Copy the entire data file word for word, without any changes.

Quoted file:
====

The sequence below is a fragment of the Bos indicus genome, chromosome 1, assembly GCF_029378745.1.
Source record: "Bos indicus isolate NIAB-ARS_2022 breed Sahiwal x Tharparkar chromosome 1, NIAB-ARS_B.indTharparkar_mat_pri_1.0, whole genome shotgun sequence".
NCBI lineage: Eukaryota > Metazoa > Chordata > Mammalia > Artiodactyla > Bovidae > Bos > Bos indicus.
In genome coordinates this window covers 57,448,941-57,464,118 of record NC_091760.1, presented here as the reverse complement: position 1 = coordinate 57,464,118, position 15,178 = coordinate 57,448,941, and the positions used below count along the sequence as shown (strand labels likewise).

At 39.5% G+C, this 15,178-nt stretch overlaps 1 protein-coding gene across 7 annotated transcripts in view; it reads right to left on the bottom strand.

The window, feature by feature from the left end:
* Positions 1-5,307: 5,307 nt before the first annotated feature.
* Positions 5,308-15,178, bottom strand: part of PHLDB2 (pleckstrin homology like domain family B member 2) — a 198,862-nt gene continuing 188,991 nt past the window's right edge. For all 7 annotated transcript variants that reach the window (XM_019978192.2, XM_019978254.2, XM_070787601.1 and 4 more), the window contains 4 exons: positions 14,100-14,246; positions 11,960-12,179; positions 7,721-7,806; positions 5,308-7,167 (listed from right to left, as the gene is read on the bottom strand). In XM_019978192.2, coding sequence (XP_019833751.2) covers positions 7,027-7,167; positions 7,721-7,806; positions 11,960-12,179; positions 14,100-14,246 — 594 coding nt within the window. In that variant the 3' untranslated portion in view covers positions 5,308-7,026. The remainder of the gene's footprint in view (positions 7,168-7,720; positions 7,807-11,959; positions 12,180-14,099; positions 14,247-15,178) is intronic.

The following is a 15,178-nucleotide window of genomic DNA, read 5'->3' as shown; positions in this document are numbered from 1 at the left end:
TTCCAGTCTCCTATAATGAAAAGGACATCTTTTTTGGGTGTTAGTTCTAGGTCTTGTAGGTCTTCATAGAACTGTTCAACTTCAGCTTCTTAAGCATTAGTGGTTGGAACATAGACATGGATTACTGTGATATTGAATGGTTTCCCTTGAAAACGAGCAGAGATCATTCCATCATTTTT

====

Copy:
The sequence below is a fragment of the Bos indicus genome, chromosome 1, assembly GCF_029378745.1.
Source record: "Bos indicus isolate NIAB-ARS_2022 breed Sahiwal x Tharparkar chromosome 1, NIAB-ARS_B.indTharparkar_mat_pri_1.0, whole genome shotgun sequence".
NCBI lineage: Eukaryota > Metazoa > Chordata > Mammalia > Artiodactyla > Bovidae > Bos > Bos indicus.
In genome coordinates this window covers 57,448,941-57,464,118 of record NC_091760.1, presented here as the reverse complement: position 1 = coordinate 57,464,118, position 15,178 = coordinate 57,448,941, and the positions used below count along the sequence as shown (strand labels likewise).

At 39.5% G+C, this 15,178-nt stretch overlaps 1 protein-coding gene across 7 annotated transcripts in view; it reads right to left on the bottom strand.

The window, feature by feature from the left end:
* Positions 1-5,307: 5,307 nt before the first annotated feature.
* Positions 5,308-15,178, bottom strand: part of PHLDB2 (pleckstrin homology like domain family B member 2) — a 198,862-nt gene continuing 188,991 nt past the window's right edge. For all 7 annotated transcript variants that reach the window (XM_019978192.2, XM_019978254.2, XM_070787601.1 and 4 more), the window contains 4 exons: positions 14,100-14,246; positions 11,960-12,179; positions 7,721-7,806; positions 5,308-7,167 (listed from right to left, as the gene is read on the bottom strand). In XM_019978192.2, coding sequence (XP_019833751.2) covers positions 7,027-7,167; positions 7,721-7,806; positions 11,960-12,179; positions 14,100-14,246 — 594 coding nt within the window. In that variant the 3' untranslated portion in view covers positions 5,308-7,026. The remainder of the gene's footprint in view (positions 7,168-7,720; positions 7,807-11,959; positions 12,180-14,099; positions 14,247-15,178) is intronic.

The following is a 15,178-nucleotide window of genomic DNA, read 5'->3' as shown; positions in this document are numbered from 1 at the left end:
TTCCAGTCTCCTATAATGAAAAGGACATCTTTTTTGGGTGTTAGTTCTAGGTCTTGTAGGTCTTCATAGAACTGTTCAACTTCAGCTTCTTAAGCATTAGTGGTTGGAACATAGACATGGATTACTGTGATATTGAATGGTTTCCCTTGAAAACGAGCAGAGATCATTCCATCATTTTT